The ludwigia had reached well beyond the height of the tank casting a considerable overshadow so it was time for a trim. I had just received a new set of ADA pinsettes and was looking forward to trying them out for replanting the trimmed tops*. It was also time for a water change and I’m switching to a new EI fertiliser scheme** so potentially big changes coming.
Plant layers add vertical interest
Aquatic plants for aquaria are commonly classed by how tall they can be expected to grow, with the idea that it is sensible to grow the shortest plants at the front of the tank, middle-sized plants somewhat further back behind the shortest plants, and the tallest plants at the very back. In the community these are generally called, logically enough, foreground, midground and background plants. Of course, you don’t have to follow this scheme and there might be a specific effect you’re trying to achieve by putting taller plants in front of shorter plants, but ideally this would be a deliberate choice and not something you unintentionally discover by accident.
In this video, you can see the effect in action. On the left, at the very front bottom of the tank, low down and in the shadow of the lobelia, is a single dark green line of newly planted cryptocoryne lutea ‘hobbit’ which is expected to grow to a maximum of 5 cm. The aforementioned lobelia cardinalis ‘wavy’, bright green and filling the bottow left quadrant of the tank, was planted six months ago and has topped out at its maximum height of just under 20 cm. In the back of the tank, the red plant arching over the lobelia is ludwigia palustris mini ‘Super Red’ which would be around 45 cm if stretched out to its full length. The very low carpeting plant on the right side all around the base of the mountain is marsilea hirsuta (although if you look carefully, there is another ‘hobbit’ hiding in the bottom right front corner. The marsilea was planted over a year ago and will never get any larger than it is currently. Some people like the look of plants that float on the surface such as frogbit or duckweed, and in a larger setup these can be effective, but I prefer not to go there in this instance.
I like the look of the different horizontal layers of plants on the left, contrasting with the verticality of the mountain sculpture on the right. The fish seem to appreciate the differences too – if they’re nervous they can hide under the lobelia, or explore above the lobelia while still feeling a degree of sheltering protection (or at least so I project upon them) from the overarching ludwigia.
Anubias nana ‘Snow White’ – one month update
It’s been a little over five weeks since I planted anubias nana ‘snow white’ in the aquarium. I wedged it into the various crevices on “the mountain” which is a biOrb Amazonas Root ornament sculpture. There has been some discussion around the impossibility of actually being ‘real world’ successful with this plant, but nevertheless, I decided to give it a go .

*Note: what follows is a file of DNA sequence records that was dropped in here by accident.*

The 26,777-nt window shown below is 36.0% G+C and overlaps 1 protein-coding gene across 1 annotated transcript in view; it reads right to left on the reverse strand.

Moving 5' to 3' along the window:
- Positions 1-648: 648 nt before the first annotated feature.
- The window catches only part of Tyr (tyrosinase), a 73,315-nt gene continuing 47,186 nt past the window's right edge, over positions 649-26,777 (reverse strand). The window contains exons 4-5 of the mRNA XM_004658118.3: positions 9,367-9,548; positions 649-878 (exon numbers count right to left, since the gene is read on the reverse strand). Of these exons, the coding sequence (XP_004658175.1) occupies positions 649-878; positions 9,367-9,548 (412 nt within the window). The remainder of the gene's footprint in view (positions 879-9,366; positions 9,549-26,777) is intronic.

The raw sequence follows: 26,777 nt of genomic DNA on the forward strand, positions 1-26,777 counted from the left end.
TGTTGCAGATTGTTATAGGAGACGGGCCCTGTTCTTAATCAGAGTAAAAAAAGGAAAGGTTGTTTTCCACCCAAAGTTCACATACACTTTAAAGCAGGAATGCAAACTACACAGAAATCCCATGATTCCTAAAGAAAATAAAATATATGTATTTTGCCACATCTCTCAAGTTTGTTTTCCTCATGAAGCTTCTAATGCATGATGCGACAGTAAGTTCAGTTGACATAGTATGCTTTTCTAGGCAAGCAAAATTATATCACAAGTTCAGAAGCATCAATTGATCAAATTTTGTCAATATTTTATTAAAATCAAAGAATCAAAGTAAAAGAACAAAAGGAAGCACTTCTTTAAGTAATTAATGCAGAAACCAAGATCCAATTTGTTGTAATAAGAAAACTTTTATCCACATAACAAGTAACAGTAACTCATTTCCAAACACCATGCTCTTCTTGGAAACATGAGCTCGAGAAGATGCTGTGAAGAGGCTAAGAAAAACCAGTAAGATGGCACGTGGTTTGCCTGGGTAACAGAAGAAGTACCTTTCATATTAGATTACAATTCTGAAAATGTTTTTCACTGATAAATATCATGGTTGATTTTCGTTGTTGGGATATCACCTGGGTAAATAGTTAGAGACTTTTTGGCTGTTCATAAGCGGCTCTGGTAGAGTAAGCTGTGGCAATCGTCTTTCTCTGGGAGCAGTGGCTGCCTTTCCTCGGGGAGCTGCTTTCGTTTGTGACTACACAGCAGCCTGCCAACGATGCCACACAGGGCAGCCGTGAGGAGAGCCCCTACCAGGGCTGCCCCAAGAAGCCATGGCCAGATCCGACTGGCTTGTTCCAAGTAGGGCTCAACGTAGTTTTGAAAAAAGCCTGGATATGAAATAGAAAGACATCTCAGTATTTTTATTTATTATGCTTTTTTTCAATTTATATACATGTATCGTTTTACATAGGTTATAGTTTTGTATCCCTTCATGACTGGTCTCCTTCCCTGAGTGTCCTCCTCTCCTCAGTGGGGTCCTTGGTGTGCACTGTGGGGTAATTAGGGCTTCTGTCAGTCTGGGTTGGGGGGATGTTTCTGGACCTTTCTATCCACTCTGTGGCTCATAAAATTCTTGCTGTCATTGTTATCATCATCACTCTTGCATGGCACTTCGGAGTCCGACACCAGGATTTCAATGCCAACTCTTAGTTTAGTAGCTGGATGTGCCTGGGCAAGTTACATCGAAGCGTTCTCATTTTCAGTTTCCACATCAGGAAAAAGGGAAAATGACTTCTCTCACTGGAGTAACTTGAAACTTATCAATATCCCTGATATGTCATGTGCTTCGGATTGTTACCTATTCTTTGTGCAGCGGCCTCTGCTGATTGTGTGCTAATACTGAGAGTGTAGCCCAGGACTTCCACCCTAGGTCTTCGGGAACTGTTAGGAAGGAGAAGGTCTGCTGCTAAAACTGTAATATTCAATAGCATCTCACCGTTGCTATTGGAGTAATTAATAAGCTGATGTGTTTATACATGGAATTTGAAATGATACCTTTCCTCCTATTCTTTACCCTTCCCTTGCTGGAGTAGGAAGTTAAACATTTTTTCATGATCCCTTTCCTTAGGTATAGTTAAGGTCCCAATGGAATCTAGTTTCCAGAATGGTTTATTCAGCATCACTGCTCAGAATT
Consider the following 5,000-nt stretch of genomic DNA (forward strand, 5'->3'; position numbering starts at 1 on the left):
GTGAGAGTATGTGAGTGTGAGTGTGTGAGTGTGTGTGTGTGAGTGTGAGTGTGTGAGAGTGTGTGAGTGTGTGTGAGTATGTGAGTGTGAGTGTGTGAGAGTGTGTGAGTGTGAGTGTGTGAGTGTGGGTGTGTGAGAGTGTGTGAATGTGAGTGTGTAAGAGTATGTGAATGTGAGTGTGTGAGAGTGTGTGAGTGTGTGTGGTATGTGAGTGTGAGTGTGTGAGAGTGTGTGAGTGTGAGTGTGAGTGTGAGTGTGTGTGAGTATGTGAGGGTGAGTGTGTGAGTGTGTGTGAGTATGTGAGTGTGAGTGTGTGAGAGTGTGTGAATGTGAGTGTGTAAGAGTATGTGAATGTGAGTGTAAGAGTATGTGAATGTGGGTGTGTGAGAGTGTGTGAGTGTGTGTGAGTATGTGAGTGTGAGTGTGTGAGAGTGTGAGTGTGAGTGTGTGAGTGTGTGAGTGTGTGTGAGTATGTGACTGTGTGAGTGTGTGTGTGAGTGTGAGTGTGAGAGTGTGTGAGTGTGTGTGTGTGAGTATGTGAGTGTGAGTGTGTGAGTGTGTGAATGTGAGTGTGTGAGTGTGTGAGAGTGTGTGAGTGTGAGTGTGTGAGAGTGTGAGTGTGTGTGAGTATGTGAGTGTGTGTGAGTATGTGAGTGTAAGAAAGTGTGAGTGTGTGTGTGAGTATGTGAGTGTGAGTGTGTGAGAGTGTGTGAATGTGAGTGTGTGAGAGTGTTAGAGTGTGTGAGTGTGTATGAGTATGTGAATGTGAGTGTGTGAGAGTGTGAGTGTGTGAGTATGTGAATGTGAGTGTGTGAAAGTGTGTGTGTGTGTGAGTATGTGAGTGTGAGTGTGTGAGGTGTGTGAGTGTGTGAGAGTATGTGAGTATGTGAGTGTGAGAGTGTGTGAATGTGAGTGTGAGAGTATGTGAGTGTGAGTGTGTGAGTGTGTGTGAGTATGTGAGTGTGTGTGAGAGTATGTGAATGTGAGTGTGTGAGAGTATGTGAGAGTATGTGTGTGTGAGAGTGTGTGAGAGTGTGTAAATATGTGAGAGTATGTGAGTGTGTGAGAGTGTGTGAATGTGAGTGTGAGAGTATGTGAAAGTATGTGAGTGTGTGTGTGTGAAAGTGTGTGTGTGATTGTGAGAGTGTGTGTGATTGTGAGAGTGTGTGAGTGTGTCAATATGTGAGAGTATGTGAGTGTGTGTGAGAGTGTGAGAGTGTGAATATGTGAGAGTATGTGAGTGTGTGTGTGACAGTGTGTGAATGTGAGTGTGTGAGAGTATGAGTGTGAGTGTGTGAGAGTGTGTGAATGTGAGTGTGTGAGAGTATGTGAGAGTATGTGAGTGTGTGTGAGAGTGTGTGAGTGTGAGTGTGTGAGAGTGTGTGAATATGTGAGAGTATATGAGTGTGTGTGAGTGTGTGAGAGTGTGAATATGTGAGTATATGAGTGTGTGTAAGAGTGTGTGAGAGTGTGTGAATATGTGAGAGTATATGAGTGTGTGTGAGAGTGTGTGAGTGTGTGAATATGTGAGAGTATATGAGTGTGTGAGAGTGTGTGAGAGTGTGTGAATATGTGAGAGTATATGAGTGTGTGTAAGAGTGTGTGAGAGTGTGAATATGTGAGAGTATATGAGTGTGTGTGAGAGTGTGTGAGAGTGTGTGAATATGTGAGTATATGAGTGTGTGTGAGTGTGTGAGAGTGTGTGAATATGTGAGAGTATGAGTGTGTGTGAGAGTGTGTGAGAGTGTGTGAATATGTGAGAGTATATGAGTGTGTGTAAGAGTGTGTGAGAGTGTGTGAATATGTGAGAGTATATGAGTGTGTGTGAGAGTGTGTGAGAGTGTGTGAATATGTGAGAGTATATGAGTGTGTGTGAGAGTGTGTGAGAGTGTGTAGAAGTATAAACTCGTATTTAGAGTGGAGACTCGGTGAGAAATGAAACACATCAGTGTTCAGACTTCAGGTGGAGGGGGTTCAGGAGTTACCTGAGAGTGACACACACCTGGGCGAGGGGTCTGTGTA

I can say that so far it hasn’t been an instant disaster. Not dramatically successful either, but the plant is still in there mostly holding its own. It definitely doesn’t look like it has had a significant number of the white leaves ‘melted off’ but neither would I say it’s shown much (any?) evidence of new growth. There might be some green algae growth, but nothing too bad (I had expected much worse). These specimens above had been dislodged from their place on the mountain and wound up wedged against the intake of the powerhead. I took the opportunity to pull them out for these photos, but didn’t other do any cleaning or maintenance, and wedged them back into place in the tank. The plantlets coming loose like this has happened before and is infrequent but not unusual. I haven’t tied or glued them in place, just wedged them in, and I quite suspect that they are being periodically dislodged by zebra thorn snails, who seem to be the little miniature juggernauts of the aquarium. In theory the anubias will grow roots that will attach themselves more firmly to their substrate, but I haven’t seen evidence of that happening either.
I think we’ll call it a draw for now – the snow is still in the game.
It is relatively straightforward to use the visual editor of WordPress or BoldGrid to embed pictures and have text flow smoothly around the picture to either the right or the left: Insert the picture using ‘Insert Media’ from the column tab, then select the picture in the visual editor, click the ‘edit’ icon, and then click on the icon for picture positioning on the right or left. Centre puts the picture in the centre of the column, but text doesn’t otherwise flow around it. It can be a little fiddly, but it mostly works. You can then drag the image around to reposition it within a paragraph as well.
The problem is, you can’t do the same thing with an embedded video. You can construct a dedicated row and column setup to contain the video but then it’s complicated to get the text to flow around that structure correctly, particularly across different viewing platforms. I’ve done a lot of searching and getting text to wrap around an embedded video using only the visual editor is a “can’t get there from here” situation.